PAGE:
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Patagonia Expedition: Andean Crossing


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Day 1: Bariloche

Hola! Welcome to Bariloche, Argentina. Other than a welcome meeting at 6 pm and equipment check, your day is free, so be sure to explore around town if you arrive with time up your sleeve. Not only is Bariloche nestled in the foothills of the Andes, it sits on the shores of Nahuel Huapi Lake, so there are many beautiful scenes to take in on foot. The town is famous for more than just its location; consider a sample of fine local artisan chocolate or beer. Epicureans might take advantage of the strong restaurant scene and sample some Patagonian lamb or that famous Argentinian steak. Be sure to get a good rest tonight, as the first day of walking is a rigorous one.

Day 2: Pampa Linda

Embracing an early start, drive (approximately 1.5 hours) to Pampa Linda. This is the starting point for the day's hike, which will be a fairly strenuous one to kick off the adventure (approximately 7 hours; 12 km). You'll go through border control on the Argentinian side before we start. The path starts off low and follows the Cauquenes River upstream through bamboo and Nothofagus forest. After our first river crossing we start our slow climb up the pass. We stay inside the forest most of the time till we reach the border monument. Here you officially cross into Chilean territory. Half an hour later we reach our final destination for the day. It's an adventurous journey across the pass today, and an elevation of 500 metres is gained. At the day's end, set up camp at Chilean border control and enjoy some well-earned rest and tasty food.

Day 3: Rio Blanco Valley

Today we descend, dropping roughly the same amount of altitude which was gained yesterday. Though it's a descent, it's by no means an easy walk (approximately 7 hours; 12 km), so be prepared to sweat a little and make good use of your walking poles. Today the landscape opens up to some incredible views of the southern face of Tronador with some great view points. We can observe the Blanco Glacier and moraine coming down the Blanco Valley. Tronador is the biggest mountain in the area, 1000 metres taller than all the rest. It has seven overhanging glaciers which provide water to several surrounding valleys. Watch as the vegetation slowly begins to change as we find some new species compared to the Argentinean side. Tonight we camp next to our friend Don Oyarzo's 200-year-old house. Don has been living in this residence for more than half a century and lives self-sustainably there all year round. He always has a story or two to share and hopefully he has some chicha (home-made liquor made from apples) or homemade cheese to share as well.

Day 4: La Junta

Time to enter the great Patagonian rainforest. Today's walk is a relatively easy one (approximately 4 hours; 9 km). It's a beautiful thing to watch the shift in landscape and vegetation as the rich green of the forest reveals itself. Arrive in La Junta (The Junction), which is situated between the Esperanza and Blanco rivers. We will stay here two nights, so make yourself comfortable in paradise. From here you can access the famous Leticia thermal waters and enjoy a relaxing soak, which by now your hard-working limbs will surely welcome. Kicking back and relaxing in these natural pools, enveloped by the atmosphere of such a pristine rainforest, is sure to be one of the trip's memorable moments.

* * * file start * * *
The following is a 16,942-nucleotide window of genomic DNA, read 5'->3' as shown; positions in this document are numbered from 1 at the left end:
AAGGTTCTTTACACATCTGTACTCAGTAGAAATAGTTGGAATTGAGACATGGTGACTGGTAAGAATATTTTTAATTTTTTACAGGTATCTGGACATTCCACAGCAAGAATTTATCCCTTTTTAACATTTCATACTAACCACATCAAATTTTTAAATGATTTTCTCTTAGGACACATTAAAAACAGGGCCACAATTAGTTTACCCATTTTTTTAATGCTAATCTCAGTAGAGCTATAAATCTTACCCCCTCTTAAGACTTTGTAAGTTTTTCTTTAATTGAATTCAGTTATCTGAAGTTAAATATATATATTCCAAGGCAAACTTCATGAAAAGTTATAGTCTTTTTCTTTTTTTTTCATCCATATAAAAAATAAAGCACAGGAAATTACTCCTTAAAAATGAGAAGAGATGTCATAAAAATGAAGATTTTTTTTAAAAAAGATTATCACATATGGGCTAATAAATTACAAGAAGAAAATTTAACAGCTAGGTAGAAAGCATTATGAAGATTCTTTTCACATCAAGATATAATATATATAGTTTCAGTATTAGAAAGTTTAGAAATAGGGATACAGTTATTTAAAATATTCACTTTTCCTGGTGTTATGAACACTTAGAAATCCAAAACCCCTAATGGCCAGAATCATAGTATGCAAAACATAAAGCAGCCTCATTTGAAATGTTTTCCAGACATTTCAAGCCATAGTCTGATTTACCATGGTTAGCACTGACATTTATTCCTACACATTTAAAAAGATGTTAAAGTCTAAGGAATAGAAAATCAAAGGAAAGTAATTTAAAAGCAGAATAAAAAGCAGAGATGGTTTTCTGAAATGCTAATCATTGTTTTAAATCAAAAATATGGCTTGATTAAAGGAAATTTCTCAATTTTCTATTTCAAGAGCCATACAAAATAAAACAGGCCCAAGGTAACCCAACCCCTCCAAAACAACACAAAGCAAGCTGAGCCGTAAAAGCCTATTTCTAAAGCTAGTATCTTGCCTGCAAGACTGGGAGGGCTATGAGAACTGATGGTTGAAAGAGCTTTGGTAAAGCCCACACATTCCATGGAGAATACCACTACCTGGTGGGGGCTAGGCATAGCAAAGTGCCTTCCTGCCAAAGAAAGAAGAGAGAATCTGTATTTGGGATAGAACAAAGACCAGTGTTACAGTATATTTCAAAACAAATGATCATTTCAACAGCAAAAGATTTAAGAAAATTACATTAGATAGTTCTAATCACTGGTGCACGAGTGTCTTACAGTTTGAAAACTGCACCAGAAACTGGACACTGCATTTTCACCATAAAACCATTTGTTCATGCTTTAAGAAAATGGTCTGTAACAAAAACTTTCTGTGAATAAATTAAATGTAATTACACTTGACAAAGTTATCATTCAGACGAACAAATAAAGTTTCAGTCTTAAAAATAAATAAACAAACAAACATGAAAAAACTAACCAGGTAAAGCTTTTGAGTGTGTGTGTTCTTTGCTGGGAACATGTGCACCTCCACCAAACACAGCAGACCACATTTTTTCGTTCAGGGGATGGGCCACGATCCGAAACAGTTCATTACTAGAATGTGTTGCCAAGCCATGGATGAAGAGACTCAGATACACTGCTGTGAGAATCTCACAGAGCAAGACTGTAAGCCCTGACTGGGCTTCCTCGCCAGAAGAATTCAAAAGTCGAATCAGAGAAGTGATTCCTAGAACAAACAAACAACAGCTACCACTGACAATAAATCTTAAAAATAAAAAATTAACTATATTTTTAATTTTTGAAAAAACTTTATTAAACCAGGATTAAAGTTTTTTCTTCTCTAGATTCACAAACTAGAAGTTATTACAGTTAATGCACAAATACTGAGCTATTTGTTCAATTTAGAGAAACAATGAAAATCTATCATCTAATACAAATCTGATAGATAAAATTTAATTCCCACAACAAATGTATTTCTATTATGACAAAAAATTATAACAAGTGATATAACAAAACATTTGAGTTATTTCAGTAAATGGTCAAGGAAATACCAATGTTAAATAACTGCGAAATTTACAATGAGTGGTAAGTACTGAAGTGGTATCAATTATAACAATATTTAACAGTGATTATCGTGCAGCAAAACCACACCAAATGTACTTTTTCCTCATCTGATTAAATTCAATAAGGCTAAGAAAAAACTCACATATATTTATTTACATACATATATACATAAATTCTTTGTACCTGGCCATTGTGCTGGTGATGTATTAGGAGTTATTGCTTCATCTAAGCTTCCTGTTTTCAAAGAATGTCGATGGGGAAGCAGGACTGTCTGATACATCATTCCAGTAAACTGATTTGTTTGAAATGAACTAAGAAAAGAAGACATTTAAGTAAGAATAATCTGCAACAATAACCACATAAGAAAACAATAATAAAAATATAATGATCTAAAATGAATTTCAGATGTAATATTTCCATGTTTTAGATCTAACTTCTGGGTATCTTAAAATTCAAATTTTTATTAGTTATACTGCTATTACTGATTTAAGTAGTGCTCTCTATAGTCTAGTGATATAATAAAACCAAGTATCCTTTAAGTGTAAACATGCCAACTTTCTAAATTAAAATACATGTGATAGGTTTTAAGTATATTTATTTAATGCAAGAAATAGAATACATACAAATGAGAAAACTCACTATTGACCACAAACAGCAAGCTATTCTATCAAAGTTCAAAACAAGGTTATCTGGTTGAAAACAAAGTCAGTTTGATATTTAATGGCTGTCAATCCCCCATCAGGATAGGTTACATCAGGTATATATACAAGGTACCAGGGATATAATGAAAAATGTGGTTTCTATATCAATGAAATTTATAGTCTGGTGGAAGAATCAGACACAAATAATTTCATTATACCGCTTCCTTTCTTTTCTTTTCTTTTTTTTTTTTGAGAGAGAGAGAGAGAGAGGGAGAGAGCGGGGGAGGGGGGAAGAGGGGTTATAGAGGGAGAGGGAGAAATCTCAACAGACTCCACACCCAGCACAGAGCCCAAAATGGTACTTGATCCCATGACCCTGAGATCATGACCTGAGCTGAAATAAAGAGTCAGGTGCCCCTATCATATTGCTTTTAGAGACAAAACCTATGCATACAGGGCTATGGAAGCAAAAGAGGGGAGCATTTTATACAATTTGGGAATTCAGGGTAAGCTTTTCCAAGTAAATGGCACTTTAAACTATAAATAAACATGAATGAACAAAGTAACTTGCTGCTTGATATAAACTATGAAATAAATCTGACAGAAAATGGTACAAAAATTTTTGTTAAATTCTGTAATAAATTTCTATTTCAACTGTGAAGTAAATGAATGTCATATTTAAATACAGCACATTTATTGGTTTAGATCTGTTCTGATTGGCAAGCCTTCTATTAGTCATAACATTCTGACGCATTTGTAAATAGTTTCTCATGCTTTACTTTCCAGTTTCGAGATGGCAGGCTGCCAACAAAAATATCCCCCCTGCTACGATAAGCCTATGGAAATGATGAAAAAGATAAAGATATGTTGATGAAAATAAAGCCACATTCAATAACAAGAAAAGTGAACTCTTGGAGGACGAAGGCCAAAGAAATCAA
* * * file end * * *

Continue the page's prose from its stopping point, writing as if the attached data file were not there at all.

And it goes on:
Day 5: Esperanza River

Enjoy a day to relax and chill out. There’s plenty of tasty food to be enjoyed, and when the hot springs get tiresome – if that's possible – change it up by taking a dip in the Esperanza River. The beauty of this spot makes for a perfect rest day. You can go on short walks around the area, read a book, write in your dairy, help harvest some fruit on the other side of the river or introduce yourself to the concept of a siesta under a tree. It’s a tough life.

Day 6: Rio Blanco Valley

Hike out through the rainforest that becomes thicker and bigger as we head west, following the Blanco River and passing several abandoned farmhouses. Today it's a moderate day of hiking (approximately 6–7 hours; 14 km). In addition to the eyepopping landscapes of the Rio Blanco Valley, a bonus of today's route is the abundance of fruit trees. Feel free to pick some fresh apples or plums to snack on along the way. Reaching La Bandurria farm, set up camp and settle into a relaxing evening in this remote spot. Your host Tito Velazquez is a younger farmer with lots of experience in the area. He also happens to be the best Patagonian lamb chef Intrepid has come across, so enjoy.

Day 7: Rio Blanco Valley

From La Bandurria Farm we leave the Blanco Valley to follow the Conchas River south. The path follows animal trails settlers have been using for centuries. Farmers move cows and sheep up the valley for the summer to bring them down over the winter. The Patagonian rain forest is here at its best. The terrain is quite flat compared to other days so we move fast below the big trees. We camp by the river and enjoy the last camp fire. Anyone for a dip in the cristal clear river?

Day 8: Puerto Varas

After a breakfast at camp we face our last hiking day. We keep following the same river down crossing it twice to arrive to our last big uphill to descend to Cayutué Lake. This is a small lake with incredible views of Puntiagudo Volcano and other surrounding mountains. We are already very close to sea level and the terrain goes through some amazing Arrayan (bambi) forests. From the lake its an hour and a half last push to our transport. A Private Transport is waiting to take us to Puerto Varas (1.5 hours drive). Last dinner at a nice restaurant after a deserved shower of course!

Day 9: Puerto Varas

The adventure comes to an end after breakfast.

#GGOX#
Start date - End date Trip Status Price
09/DEC/2019 - 17/DEC/2019 OR DGAU$3295
(single supplement $695)